Distant Hill Accessible Nature Trail
“No one is useless in this world who lightens the burdens of another." Charles Dickens
Make a tax deductible
no-fee donation using the 'PayPal Giving Fund'
All funds go to the
COVID-19 Guidelines When Visiting Either
Distant Hill Gardens or Distant Hill Nature Trail:
- Stay home if sick.
- Social distancing of non-household members of at least six feet is to be maintained at all times.
- Masks are required if near other non-household visitors.
- Hand sanitizer is available in the wheelchair-accessible portable restroom on site.
All Donations to ‘Distant Hill Accessible Trail Fund'
go directly to buy the gravel, culverts, and fabric used to build more accessible trails.
Distant Hill Nature Trail &
White Rock Woods Play Area are
Open to the public daily, dawn to dusk.
Parking is available at the trail-head just off the paved road
66 March Hill Road, Alstead, NH 03602
In order to make a portion of the natural areas of Distant Hill Gardens more accessible to everyone, we constructed a mile long nature trail through a section of the property. This
21-acre portion of Distant Hill is located almost entirely in the town of Alstead, NH.
Nature Trail and 'White Rock Woods' Nature Play Area are open to
the public daily. Visitors can visit the trail and the play area any day of the year, free of charge, from dawn to dusk. There is a small parking area just off March Hill Road at
the Alstead/Walpole town line. You will find a kiosk there containing a trail map and other information about the trail.
Pets are welcome on leash. Please no horses or wheeled vehicles with the exception of wheelchairs and strollers. The trail is perfect for power-walking, running, or jogging. In fact, the
Surry Village Charter School has used Distant Hill Nature
Trail on many occasions as a practice venue for its track team!
The Story of Distant Hill Nature Trail
In the fall of 2013, we began building the first accessible nature trail at Distant Hill Gardens. The work was partially funded through the Quabbin to Cardigan Partnership (Q2C), a collaborative effort to conserve the Monadnock Highlands of north-central Massachusetts and western New Hampshire. The grant was applied for and administered through ACCESS, a now defunct Keene, NH, based non-profit helping people with disabilities.
Three days a week for six weeks that fall, a small group of students and teachers from ACCESS helped us start installing the base layer of our first accessible trail. It snaked its way through the woods to one of the many vernal pools on the property.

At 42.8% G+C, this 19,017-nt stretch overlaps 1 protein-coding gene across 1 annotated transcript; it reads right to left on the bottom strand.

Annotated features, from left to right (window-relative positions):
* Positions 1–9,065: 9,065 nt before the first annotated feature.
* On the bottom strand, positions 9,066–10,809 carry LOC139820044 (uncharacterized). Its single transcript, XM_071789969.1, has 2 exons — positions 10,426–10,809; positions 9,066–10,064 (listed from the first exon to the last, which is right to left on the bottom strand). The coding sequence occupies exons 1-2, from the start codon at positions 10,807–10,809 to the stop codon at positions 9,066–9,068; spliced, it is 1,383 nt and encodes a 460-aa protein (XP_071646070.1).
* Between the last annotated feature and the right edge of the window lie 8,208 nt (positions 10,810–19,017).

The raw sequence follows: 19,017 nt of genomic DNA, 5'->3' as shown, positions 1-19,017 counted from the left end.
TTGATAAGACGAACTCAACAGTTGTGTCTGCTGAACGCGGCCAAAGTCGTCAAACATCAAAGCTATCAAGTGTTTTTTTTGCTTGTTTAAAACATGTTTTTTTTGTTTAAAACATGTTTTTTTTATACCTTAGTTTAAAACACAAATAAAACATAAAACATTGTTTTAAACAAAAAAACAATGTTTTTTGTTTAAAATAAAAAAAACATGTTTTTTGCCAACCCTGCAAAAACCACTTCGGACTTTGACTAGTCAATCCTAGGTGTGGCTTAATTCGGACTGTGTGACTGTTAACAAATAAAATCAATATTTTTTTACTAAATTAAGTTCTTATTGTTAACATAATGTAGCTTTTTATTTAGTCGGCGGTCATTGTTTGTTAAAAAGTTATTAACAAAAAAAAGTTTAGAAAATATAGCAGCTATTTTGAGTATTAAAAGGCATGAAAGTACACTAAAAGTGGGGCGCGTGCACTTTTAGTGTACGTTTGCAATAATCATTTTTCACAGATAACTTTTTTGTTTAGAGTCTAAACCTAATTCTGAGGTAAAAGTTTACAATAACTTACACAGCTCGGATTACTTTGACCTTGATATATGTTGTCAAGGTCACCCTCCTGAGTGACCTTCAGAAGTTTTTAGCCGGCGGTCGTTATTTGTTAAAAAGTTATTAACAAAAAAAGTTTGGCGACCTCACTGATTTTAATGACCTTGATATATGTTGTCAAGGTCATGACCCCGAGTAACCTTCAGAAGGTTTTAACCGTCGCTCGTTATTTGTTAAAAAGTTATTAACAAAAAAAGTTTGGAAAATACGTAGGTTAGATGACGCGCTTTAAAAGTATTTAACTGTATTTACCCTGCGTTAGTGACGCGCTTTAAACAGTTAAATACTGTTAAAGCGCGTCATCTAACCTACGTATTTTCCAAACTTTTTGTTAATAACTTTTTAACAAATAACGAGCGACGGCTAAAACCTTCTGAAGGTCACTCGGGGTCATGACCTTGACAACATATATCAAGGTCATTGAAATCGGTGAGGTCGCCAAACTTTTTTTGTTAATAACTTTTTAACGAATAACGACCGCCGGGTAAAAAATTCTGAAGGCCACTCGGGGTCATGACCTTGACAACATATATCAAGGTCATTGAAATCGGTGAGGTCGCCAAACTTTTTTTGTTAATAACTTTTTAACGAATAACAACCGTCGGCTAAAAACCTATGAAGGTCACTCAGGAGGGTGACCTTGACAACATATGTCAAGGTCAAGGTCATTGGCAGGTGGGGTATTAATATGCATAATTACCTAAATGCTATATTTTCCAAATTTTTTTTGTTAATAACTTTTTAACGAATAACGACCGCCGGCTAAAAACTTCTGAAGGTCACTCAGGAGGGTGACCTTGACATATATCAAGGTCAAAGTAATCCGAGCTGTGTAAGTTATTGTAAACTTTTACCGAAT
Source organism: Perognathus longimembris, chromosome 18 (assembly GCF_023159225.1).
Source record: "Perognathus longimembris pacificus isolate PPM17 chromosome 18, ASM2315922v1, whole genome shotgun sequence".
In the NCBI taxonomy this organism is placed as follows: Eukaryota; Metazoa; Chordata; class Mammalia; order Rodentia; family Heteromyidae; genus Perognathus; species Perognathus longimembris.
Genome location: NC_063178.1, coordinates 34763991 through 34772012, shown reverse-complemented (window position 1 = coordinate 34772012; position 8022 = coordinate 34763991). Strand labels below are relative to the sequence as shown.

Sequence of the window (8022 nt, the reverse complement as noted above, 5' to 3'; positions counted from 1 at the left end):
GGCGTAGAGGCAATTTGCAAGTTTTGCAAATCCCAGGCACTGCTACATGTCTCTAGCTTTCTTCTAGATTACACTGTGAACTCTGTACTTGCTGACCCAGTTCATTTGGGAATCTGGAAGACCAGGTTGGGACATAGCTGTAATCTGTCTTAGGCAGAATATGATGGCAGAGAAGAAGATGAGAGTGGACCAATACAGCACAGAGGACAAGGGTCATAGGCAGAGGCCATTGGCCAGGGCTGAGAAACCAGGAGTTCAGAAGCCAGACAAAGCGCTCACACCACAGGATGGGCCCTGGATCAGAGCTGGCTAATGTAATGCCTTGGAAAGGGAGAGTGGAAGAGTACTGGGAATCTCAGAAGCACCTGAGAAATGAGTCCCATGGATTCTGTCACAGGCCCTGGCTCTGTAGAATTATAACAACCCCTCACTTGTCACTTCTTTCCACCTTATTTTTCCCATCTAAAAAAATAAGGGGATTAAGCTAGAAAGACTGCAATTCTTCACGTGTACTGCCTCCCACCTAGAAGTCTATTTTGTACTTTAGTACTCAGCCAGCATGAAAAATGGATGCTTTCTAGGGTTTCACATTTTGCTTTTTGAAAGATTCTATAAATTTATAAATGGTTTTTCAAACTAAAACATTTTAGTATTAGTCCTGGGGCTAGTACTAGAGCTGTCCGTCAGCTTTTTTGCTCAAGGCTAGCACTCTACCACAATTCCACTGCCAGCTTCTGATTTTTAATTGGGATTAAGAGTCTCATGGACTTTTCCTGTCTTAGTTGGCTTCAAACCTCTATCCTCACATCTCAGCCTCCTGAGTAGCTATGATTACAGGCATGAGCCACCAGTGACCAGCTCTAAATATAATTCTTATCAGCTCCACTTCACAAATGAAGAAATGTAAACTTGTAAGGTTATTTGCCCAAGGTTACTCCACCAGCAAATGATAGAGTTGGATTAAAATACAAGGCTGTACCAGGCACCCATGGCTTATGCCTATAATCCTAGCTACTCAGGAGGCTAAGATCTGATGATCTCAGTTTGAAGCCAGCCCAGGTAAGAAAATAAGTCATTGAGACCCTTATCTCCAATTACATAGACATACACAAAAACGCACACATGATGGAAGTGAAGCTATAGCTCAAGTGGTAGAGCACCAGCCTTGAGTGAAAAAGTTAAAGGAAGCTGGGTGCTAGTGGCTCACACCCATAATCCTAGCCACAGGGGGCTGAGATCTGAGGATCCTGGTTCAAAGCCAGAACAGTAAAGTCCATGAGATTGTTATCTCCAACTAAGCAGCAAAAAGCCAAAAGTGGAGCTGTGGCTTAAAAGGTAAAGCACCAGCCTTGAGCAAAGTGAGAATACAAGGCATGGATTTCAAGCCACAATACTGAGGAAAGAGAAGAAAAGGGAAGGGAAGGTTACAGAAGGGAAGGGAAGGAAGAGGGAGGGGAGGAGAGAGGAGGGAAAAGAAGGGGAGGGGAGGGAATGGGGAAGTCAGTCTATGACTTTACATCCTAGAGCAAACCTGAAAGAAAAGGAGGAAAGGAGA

In the spring of 2014 we received a second Q2C grant and continued with the same ACCESS students to build the rough base trail to a second vernal pool. We worked throughout the summer of
2014 and completed the base for a half-mile long loop trail that connects four vernal pools and a black ash seep.
We were able to finish installing the base layer of gravel for the loop trail in the summer of 2014, thanks to the all-terrain dump tractor our friend, Ellen Jensen, graciously loaned us. ‘Goldie’ sped up the installation of gravel considerably! (‘Goldie’ is Ellen’s nickname for her tractor, made by the Italian company Goldoni.)
In May 2015, we received a third Quabbin-to-Cardigan grant to finish the loop trail with a smooth compacted gravel surface suitable for wheelchairs and strollers. The Cheshire County Conservation District (CCCD) acted as our financial administrator for these grant funds. For this section of the trail we had a middle school student supplied by The Hooper Institute in Walpole NH help with the trail building.
We finished the main loop trail in the fall of 2015 and opened it to the public in the spring of 2016. It is open daily from dusk to dawn with parking and an information kiosk just off March Hill Road at the Alstead/Walpole, NH, town line.
Since the initial loop trail was completed in 2015, we used donations from the many workshops and events at Distant Hill Gardens to add another 900 feet of trail in 2016, and another 900 feet in 2017. This brought the total trail length to just over one mile.
Michael Nerrie, the CEO (Chief Environmental Observer) of Distant Hill Gardens and Nature Trail, and chief builder of the trails, learned the fine points of building accessible walking trails at a workshop on Sustainable Trail Design in October 2013. It was taught by noted trail builder Peter Jensen of TrailBuilders.com. Peter and crew designed and built the longest Accessible Trail System in a mountainside environment in the United States at Crotched Mountain Rehabilitation Center in Greenfield, New Hampshire.
Everyone Can Dream! ...
Additional trails and paths are being made more user friendly every year, but we can not make all the trails fully accessible.
We are hoping to purchase an off-road electric cart for the rougher, undeveloped, and steeper trails. This would enable us to transport visitors who need assistance to all the features of Distant Hill, even those sites that are not connected by accessible trails.
Between Donations, Grants, Crowd-funding and saving our pennies, we hope to slowly fund the 'Trails-for-All' construction and the equipment purchases.
... Our Dream Came True!
October 2018 Update: Since the Club Car Onward was delivered in May 2017, we have used it dozens of times to transport people with mobility issues on Distant Hill Nature Trail, and on the grass paths throughout Distant Hill Gardens. We are now saving our pennies (317,739 pennies to be precise, or $3,177.39) to purchase a Special 4x4 Kit that adds electric motors to both front wheels. This will convert our two wheel drive Onward to four wheel drive, allowing us to bring visitors to locations on the property that are not accessible with the current vehicle.